Interview with Elia Zenghelis. Educating Architecture

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Steven Holl was born in 1947 in Bremerton, Washington. He graduated from the University of Washington and pursued architecture studies in Rome in 1970. In 1976 he attended the Architectural Association in London and established STEVEN HOLL ARCHITECTS in New York City. Considered one of America's most important architects.He has realized cultural, civic, academic and residential projects both in the United States and internationally. Most recently completed are the Cité de l'Océan et du Surf in Biarritz, France (2011).

Steven Holl is a tenured Professor at Columbia University's Graduate School of Architecture and Planning. He has lectured and exhibited widely and has published numerous texts.

Recently the office has won a number of international design competitions including the new design for the Contemporary Art Institute at Virginia Commonwealth University (Richmond, USA) and he has been recognized with architecture's most prestigious awards and prizes. Recently, he received the RIBA 2010 Jencks Award, and the first ever Arts Award of the BBVA Foundation Frontiers of Knowledge Awards (2009). In 2006 Steven Holl received honorary degrees from Seattle University and Moholy-Nagy University in Budapest. In 2003 he was named Honorary Fellow of the Royal Institute of British Architects (RIBA).

Steven Holl is a member of the American National Council of Architectural Registration Boards (NCARB), the American Institute of Architects, the American Association of Museums, the Honorary Whitney Circle, the Whitney Museum of American Art; and the International Honorary Committee, Vilpuri Library, of the Alvar Aalto Foundation.


Elia Zenghelis, (Born 1937, Athens, Greece) is a Greek architect and teacher. He studied architecture at the Architectural Association School of Architecture, London, completing his studies in 1961. From 1961 to 1971 he worked for architects Douglas Stephen and Partners, London, while also (from 1963) teaching at the Architectural Association under Hermann Senkowsky. Zenghelis became a prominent teacher at the school for introducing more radical avant-gardism into the curriculum. From 1971 to 1975 Zenghelis collaborated with various architects in London, Paris and New York: Georges Candilis, Michael Carapetian, Aristeides Romanos, Rem Koolhaas, O.M. Ungers and Peter Eisenman.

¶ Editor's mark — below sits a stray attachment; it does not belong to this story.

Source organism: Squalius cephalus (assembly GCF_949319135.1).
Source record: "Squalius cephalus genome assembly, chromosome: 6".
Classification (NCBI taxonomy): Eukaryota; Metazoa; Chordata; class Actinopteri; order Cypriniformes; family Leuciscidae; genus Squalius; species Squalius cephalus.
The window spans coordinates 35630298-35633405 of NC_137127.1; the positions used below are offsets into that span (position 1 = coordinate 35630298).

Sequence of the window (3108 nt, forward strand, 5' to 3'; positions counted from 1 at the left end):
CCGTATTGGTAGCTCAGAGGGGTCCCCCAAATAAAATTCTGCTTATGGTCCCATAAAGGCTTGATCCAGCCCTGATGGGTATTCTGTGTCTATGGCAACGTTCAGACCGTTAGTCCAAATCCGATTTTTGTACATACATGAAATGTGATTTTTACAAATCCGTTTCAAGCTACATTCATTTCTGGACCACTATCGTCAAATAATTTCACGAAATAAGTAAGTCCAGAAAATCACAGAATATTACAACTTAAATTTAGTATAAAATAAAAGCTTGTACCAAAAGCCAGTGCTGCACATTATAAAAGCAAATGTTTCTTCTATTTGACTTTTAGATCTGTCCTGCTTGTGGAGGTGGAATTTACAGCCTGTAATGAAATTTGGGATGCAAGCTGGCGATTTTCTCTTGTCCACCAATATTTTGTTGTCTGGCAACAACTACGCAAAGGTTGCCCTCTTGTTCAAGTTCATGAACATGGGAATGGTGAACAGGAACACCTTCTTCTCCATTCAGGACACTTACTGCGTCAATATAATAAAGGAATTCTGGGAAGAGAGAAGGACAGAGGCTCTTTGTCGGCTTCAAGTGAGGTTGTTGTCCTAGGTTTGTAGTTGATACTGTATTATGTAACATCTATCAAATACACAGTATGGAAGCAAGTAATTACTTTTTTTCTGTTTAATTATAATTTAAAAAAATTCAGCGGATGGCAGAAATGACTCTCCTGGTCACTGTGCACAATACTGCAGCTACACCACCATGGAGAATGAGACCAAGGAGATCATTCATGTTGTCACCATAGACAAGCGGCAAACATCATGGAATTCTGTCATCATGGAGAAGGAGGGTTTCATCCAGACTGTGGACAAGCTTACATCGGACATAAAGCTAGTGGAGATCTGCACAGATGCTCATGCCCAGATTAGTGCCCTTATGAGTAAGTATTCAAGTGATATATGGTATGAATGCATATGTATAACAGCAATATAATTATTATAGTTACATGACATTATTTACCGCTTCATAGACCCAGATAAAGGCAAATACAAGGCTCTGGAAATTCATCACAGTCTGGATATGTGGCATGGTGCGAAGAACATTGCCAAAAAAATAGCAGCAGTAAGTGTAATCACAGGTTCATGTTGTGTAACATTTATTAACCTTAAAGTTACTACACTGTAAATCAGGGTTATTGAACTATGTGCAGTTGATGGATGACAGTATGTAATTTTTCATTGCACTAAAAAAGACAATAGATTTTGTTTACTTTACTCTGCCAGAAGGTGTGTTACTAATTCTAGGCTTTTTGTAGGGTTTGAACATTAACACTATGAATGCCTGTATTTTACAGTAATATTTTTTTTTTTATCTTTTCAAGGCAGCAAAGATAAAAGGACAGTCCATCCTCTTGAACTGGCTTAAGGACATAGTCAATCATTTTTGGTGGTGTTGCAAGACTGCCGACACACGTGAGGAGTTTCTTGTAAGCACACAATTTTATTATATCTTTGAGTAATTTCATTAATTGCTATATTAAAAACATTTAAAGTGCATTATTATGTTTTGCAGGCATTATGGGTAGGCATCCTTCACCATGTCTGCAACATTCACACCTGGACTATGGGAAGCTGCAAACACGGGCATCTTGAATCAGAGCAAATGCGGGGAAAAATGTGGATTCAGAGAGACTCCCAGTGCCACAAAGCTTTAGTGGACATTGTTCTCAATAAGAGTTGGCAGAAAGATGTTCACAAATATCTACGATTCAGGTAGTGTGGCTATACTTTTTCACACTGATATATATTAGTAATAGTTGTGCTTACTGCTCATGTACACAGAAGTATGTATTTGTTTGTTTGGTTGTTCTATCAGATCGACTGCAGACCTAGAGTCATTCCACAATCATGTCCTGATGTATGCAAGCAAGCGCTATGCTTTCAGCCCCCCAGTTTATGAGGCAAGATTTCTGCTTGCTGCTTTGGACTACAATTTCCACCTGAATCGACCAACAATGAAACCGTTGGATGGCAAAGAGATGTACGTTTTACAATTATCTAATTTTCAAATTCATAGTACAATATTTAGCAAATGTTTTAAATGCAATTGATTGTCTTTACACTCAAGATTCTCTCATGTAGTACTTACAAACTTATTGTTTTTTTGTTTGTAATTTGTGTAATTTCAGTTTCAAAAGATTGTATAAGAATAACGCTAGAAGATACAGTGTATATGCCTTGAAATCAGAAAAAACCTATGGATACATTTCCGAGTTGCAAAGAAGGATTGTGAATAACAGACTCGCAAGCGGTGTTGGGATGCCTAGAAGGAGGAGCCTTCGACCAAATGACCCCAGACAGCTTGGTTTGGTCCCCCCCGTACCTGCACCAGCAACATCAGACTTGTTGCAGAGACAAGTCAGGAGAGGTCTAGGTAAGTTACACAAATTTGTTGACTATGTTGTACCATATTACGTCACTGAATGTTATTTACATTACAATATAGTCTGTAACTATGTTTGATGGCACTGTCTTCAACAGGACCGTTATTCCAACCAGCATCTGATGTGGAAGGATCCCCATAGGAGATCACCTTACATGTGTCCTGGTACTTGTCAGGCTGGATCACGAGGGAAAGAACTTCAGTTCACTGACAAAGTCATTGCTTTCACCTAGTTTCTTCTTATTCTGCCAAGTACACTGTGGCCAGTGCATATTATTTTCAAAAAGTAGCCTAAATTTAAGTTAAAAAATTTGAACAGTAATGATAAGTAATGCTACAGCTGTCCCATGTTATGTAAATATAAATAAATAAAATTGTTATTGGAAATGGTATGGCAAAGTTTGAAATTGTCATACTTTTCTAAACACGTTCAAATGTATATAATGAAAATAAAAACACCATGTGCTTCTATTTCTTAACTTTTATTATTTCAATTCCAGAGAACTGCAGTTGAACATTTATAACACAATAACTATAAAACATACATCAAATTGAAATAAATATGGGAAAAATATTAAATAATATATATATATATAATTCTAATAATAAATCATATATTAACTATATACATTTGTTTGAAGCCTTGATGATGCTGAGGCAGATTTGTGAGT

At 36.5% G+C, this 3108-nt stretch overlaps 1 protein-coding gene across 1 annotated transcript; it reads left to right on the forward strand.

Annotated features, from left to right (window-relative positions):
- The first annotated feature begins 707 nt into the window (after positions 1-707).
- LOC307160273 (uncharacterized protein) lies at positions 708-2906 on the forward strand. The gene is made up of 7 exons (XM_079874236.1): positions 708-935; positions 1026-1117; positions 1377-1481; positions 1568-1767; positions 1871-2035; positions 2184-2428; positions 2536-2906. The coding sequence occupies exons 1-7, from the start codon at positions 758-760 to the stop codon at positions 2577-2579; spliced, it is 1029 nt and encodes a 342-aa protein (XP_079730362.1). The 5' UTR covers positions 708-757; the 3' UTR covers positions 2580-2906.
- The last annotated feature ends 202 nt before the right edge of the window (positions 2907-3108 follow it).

Zenghelis came to critical attention with the work of the Office for Metropolitan Architecture (OMA), which he founded together with his wife Zoe Zenghelis and husband-and-wife Rem Koolhaas (Zenghelis' former student) and Madelon Vriesendorp.

From 1980 to 1987 Zenghelis was partner in charge of OMA London, and from 1982 to 1987 OMA Athens. Of the OMA works, Zenghelis was a central influence in the early works: Extension of the Dutch Houses of Parliament, The Hague, 1978; Lutzowstrasse, IBA Berlin, 1981; Parc de la Villette, Paris, 1982; Checkpoint Charlie housing, IBA Berlin, 1990.

Several of the paintings that Elia Zenghelis made with Zoe Zenghelis to illustrate the OMA projects - such as Hotel Sphinx (1975), and Sixteen Villas on the Island of Antiparos, Greece (1981) - are now included in the Art and Design collection of the MOMA in New York.

In 1987 Zenghelis went into partnership with architect Eleni Gigantes, in the office Gigantes Zenghelis Architects, London and Athens. From 2000 to 2011 they also had a branch office in Brussels, Belgium. However, from 1992 onward, Zenghelis withdrew from active participation in the office, and from design, in favour of his first and true vocation - education, which by then occupied him almost continuously. He continued to lecture on the work of the office however and make occasional contributions.

The office's most prestigious and critically received completed scheme has been the Ashikita House of Youth (1996–1998) in Kumamoto, on the island of Kyūshū, Japan, commissioned by Kumamoto ArtPolis.

In 1989 he was appointed Baukunst Professor at the Kunstakademie in Düsseldorf (stepping into Jim Stirling's recently vacated chair), retiring in 2002. He also taught at the Berlage Institute in the Netherlands (1993–2010), and in 2003 was also appointed a member of its Board. From 1997 onward he also taught in Switzerland: as Guest Professor at EPFL in Lausanne (1997-8) and ETH in Zurich (1998–2000) and as Professor at the Accademia d'Architettura Mendrisio (2000–2007). He was appointed Professor Emeritus in different Schools of Architecture such as the one of University of Thessaly in Greece. In 2012 he taught master classes at The Bartlett and is currently the Davenport Visiting Professor at the Yale School of Architecture.

In 2000, Elia Zenghelis received the Annie Spink Award for Excellence in Education from the Royal Institute of British Architects.




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